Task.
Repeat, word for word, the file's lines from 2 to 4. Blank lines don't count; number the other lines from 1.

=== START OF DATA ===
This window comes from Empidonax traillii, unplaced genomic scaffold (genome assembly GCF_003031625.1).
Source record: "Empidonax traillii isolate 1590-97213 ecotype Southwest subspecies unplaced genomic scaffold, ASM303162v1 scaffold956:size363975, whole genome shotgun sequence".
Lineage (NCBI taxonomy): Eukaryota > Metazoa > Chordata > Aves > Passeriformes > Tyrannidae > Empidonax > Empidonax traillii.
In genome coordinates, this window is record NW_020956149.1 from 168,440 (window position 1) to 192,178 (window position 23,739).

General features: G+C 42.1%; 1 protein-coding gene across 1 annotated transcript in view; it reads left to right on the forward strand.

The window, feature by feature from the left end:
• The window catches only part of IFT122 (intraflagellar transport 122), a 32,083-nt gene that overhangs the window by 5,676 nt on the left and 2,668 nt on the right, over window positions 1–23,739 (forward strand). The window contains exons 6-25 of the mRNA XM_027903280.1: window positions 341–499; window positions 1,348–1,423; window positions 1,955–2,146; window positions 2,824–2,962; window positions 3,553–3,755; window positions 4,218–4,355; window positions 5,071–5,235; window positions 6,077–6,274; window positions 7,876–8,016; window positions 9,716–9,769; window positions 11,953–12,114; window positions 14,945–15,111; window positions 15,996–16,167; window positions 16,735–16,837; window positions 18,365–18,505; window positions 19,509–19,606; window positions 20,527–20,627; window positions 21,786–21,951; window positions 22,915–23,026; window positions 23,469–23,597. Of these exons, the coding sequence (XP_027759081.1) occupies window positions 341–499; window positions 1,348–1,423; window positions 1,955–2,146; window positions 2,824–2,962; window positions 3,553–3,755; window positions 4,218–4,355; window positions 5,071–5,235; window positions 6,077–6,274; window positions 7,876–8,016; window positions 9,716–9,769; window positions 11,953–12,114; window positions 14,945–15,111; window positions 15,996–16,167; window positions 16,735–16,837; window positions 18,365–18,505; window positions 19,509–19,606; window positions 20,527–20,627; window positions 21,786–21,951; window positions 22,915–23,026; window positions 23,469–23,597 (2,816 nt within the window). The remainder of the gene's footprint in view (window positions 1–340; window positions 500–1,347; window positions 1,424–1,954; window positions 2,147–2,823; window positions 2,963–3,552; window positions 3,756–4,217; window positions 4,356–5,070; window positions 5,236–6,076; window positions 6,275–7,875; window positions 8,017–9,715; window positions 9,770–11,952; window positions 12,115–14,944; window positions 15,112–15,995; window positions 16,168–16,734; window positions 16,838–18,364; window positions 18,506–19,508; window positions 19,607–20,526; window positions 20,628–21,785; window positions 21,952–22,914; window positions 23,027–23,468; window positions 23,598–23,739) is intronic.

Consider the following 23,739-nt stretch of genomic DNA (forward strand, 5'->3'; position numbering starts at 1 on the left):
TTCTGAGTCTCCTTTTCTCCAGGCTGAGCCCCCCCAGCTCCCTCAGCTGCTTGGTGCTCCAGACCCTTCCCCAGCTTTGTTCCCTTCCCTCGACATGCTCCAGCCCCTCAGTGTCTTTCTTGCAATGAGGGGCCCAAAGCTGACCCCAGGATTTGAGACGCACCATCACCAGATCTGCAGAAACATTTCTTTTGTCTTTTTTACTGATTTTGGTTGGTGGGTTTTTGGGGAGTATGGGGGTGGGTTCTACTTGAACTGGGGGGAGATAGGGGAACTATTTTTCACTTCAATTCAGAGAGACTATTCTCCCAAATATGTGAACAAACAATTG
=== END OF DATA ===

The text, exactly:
Source record: "Empidonax traillii isolate 1590-97213 ecotype Southwest subspecies unplaced genomic scaffold, ASM303162v1 scaffold956:size363975, whole genome shotgun sequence".
Lineage (NCBI taxonomy): Eukaryota > Metazoa > Chordata > Aves > Passeriformes > Tyrannidae > Empidonax > Empidonax traillii.
In genome coordinates, this window is record NW_020956149.1 from 168,440 (window position 1) to 192,178 (window position 23,739).